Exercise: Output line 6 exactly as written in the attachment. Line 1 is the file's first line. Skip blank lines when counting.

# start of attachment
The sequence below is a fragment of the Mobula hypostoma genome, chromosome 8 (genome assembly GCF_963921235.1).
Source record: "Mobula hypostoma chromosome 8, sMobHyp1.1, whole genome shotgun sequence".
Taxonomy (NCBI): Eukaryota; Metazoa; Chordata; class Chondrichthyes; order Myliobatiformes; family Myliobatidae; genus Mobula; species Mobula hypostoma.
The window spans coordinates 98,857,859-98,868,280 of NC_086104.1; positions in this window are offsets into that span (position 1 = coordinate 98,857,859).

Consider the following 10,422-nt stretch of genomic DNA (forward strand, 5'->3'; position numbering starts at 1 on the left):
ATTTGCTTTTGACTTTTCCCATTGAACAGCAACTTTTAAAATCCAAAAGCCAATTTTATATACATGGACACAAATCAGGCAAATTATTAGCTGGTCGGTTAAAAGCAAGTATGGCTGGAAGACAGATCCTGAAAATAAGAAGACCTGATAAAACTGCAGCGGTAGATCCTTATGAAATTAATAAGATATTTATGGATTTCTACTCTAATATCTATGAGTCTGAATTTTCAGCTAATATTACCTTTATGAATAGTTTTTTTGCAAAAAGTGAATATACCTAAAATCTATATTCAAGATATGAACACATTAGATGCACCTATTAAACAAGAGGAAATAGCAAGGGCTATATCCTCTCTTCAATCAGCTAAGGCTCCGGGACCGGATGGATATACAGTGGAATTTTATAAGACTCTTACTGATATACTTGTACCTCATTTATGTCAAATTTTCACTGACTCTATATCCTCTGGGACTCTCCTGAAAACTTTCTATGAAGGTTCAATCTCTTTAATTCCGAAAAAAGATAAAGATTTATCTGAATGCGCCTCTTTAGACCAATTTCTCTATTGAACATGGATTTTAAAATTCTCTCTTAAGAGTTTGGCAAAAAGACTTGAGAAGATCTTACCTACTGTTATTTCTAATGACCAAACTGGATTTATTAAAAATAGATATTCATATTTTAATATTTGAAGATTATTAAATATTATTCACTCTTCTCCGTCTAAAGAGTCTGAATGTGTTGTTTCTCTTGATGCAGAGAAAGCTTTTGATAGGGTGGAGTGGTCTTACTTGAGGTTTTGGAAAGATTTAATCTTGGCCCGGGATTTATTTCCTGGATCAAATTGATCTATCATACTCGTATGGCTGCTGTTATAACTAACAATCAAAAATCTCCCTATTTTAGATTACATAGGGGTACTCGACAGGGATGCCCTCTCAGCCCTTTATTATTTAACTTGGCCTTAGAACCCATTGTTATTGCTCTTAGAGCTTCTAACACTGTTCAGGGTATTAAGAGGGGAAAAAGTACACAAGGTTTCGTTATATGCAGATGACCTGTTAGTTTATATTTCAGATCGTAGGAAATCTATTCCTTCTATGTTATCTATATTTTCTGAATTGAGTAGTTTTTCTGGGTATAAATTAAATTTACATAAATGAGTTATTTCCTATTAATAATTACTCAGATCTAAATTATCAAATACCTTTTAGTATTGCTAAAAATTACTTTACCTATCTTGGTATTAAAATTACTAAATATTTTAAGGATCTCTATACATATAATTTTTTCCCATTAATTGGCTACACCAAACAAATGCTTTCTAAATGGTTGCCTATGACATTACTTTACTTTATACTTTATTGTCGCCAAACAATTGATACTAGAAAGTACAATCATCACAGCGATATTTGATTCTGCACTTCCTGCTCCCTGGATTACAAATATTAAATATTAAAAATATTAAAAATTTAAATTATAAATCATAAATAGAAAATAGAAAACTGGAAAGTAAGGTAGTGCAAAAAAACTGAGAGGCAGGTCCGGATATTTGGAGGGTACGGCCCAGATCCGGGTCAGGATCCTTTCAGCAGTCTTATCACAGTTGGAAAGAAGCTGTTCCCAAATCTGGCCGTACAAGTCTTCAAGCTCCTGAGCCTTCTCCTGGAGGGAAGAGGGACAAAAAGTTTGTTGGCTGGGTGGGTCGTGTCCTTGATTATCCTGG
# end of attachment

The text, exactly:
ATTTGCTTTTGACTTTTCCCATTGAACAGCAACTTTTAAAATCCAAAAGCCAATTTTATATACATGGACACAAATCAGGCAAATTATTAGCTGGTCGGTTAAAAGCAAGTATGGCTGGAAGACAGATCCTGAAAATAAGAAGACCTGATAAAACTGCAGCGGTAGATCCTTATGAAATTAATAAGATATTTATGGATTTCTACTCTAATATCTATGAGTCTGAATTTTCAGCTAATATTACCTTTATGAATAGTTTTTTTGCAAAAAGTGAATATACCTAAAATCTATATTCAAGATATGAACACATTAGATGCACCTATTAAACAAGAGGAAATAGCAAGGGCTATATCCTCTCTTCAATCAGCTAAGGCTCCGGGACCGGATGGATATACAGTGGAATTTTATAAGACTCTTACTGATATACTTGTACCTCATTTATGTCAAATTTTCACTGACTCTATATCCTCTGGGACTCTCCTGAAAACTTTCTATGAAGGTTCAATCTCTTTAATTCCGAAAAAAGATAAAGATTTATCTGAATGCGCCTCTTTAGACCAATTTCTCTATTGAACATGGATTTTAAAATTCTCTCTTAAGAGTTTGGCAAAAAGACTTGAGAAGATCTTACCTACTGTTATTTCTAATGACCAAACTGGATTTATTAAAAATAGATATTCATATTTTAATATTTGAAGATTATTAAATATTATTCACTCTTCTCCGTCTAAAGAGTCTGAATGTGTTGTTTCTCTTGATGCAGAGAAAGCTTTTGATAGGGTGGAGTGGTCTTACTTGAGGTTTTGGAAAGATTTAATCTTGGCCCGGGATTTATTTCCTGGATCAAATTGATCTATCATACTCGTATGGCTGCTGTTATAACTAACAATCAAAAATCTCCCTATTTTAGATTACATAGGGGTACTCGACAGGGATGCCCTCTCAGCCCTTTATTATTTAACTTGGCCTTAGAACCCATTGTTATTGCTCTTAGAGCTTCTAACACTGTTCAGGGTATTAAGAGGGGAAAAAGTACACAAGGTTTCGTTATATGCAGATGACCTGTTAGTTTATATTTCAGATCGTAGGAAATCTATTCCTTCTATGTTATCTATATTTTCTGAATTGAGTAGTTTTTCTGGGTATAAATTAAATTTACATAAATGAGTTATTTCCTATTAATAATTACTCAGATCTAAATTATCAAATACCTTTTAGTATTGCTAAAAATTACTTTACCTATCTTGGTATTAAAATTACTAAATATTTTAAGGATCTCTATACATATAATTTTTTCCCATTAATTGGCTACACCAAACAAATGCTTTCTAAATGGTTGCCTATGACATTACTTTACTTTATACTTTATTGTCGCCAAACAATTGATACTAGAAAGTACAATCATCACAGCGATATTTGATTCTGCACTTCCTGCTCCCTGGATTACAAATATTAAATATTAAAAATATTAAAAATTTAAATTATAAATCATAAATAGAAAATAGAAAACTGGAAAGTAAGGTAGTGCAAAAAAACTGAGAGGCAGGTCCGGATATTTGGAGGGTACGGCCCAGATCCGGGTCAGGATCCTTTCAGCAGTCTTATCACAGTTGGAAAGAAGCTGTTCCCAAATCTGGCCGTACAAGTCTTCAAGCTCCTGAGCCTTCTCCTGGAGGGAAGAGGGACAAAAAGTTTGTTGGCTGGGTGGGTCGTGTCCTTGATTATCCTGG